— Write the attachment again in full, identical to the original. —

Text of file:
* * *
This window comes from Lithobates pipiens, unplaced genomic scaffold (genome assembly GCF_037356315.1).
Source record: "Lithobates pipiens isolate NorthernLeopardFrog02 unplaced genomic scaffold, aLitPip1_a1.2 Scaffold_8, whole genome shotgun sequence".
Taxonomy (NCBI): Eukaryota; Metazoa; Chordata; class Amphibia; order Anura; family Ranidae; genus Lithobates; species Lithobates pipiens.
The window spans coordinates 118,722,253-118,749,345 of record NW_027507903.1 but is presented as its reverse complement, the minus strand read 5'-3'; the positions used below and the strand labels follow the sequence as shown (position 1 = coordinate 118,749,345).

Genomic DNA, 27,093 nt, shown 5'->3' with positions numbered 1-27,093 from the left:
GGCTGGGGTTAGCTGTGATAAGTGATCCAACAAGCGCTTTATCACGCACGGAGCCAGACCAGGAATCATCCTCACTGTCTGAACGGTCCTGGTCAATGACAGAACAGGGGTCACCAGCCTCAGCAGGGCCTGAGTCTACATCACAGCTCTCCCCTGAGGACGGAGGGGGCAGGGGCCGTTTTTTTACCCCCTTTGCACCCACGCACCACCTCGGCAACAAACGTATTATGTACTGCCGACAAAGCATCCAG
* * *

This window comes from Lithobates pipiens, unplaced genomic scaffold (genome assembly GCF_037356315.1).
Source record: "Lithobates pipiens isolate NorthernLeopardFrog02 unplaced genomic scaffold, aLitPip1_a1.2 Scaffold_8, whole genome shotgun sequence".
Taxonomy (NCBI): Eukaryota; Metazoa; Chordata; class Amphibia; order Anura; family Ranidae; genus Lithobates; species Lithobates pipiens.
The window spans coordinates 118,722,253-118,749,345 of record NW_027507903.1 but is presented as its reverse complement, the minus strand read 5'-3'; the positions used below and the strand labels follow the sequence as shown (position 1 = coordinate 118,749,345).

Genomic DNA, 27,093 nt, shown 5'->3' with positions numbered 1-27,093 from the left:
GGCTGGGGTTAGCTGTGATAAGTGATCCAACAAGCGCTTTATCACGCACGGAGCCAGACCAGGAATCATCCTCACTGTCTGAACGGTCCTGGTCAATGACAGAACAGGGGTCACCAGCCTCAGCAGGGCCTGAGTCTACATCACAGCTCTCCCCTGAGGACGGAGGGGGCAGGGGCCGTTTTTTTACCCCCTTTGCACCCACGCACCACCTCGGCAACAAACGTATTATGTACTGCCGACAAAGCATCCAG